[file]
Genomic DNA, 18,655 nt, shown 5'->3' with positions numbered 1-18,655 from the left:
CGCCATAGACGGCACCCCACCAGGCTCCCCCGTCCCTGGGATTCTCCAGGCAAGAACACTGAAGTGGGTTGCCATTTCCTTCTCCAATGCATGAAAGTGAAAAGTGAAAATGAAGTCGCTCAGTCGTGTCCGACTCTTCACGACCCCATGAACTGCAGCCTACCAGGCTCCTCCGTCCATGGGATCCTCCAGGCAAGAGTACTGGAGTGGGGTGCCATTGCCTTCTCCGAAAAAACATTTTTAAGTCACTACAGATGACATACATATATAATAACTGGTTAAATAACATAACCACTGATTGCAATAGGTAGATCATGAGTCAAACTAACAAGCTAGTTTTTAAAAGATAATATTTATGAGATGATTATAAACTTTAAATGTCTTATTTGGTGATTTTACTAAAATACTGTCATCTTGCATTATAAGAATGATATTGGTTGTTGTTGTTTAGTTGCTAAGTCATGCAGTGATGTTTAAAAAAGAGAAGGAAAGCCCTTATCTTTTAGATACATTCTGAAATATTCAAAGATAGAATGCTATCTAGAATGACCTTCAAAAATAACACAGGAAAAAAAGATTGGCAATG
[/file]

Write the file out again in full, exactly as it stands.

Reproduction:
Genomic DNA, 18,655 nt, shown 5'->3' with positions numbered 1-18,655 from the left:
CGCCATAGACGGCACCCCACCAGGCTCCCCCGTCCCTGGGATTCTCCAGGCAAGAACACTGAAGTGGGTTGCCATTTCCTTCTCCAATGCATGAAAGTGAAAAGTGAAAATGAAGTCGCTCAGTCGTGTCCGACTCTTCACGACCCCATGAACTGCAGCCTACCAGGCTCCTCCGTCCATGGGATCCTCCAGGCAAGAGTACTGGAGTGGGGTGCCATTGCCTTCTCCGAAAAAACATTTTTAAGTCACTACAGATGACATACATATATAATAACTGGTTAAATAACATAACCACTGATTGCAATAGGTAGATCATGAGTCAAACTAACAAGCTAGTTTTTAAAAGATAATATTTATGAGATGATTATAAACTTTAAATGTCTTATTTGGTGATTTTACTAAAATACTGTCATCTTGCATTATAAGAATGATATTGGTTGTTGTTGTTTAGTTGCTAAGTCATGCAGTGATGTTTAAAAAAGAGAAGGAAAGCCCTTATCTTTTAGATACATTCTGAAATATTCAAAGATAGAATGCTATCTAGAATGACCTTCAAAAATAACACAGGAAAAAAAGATTGGCAATG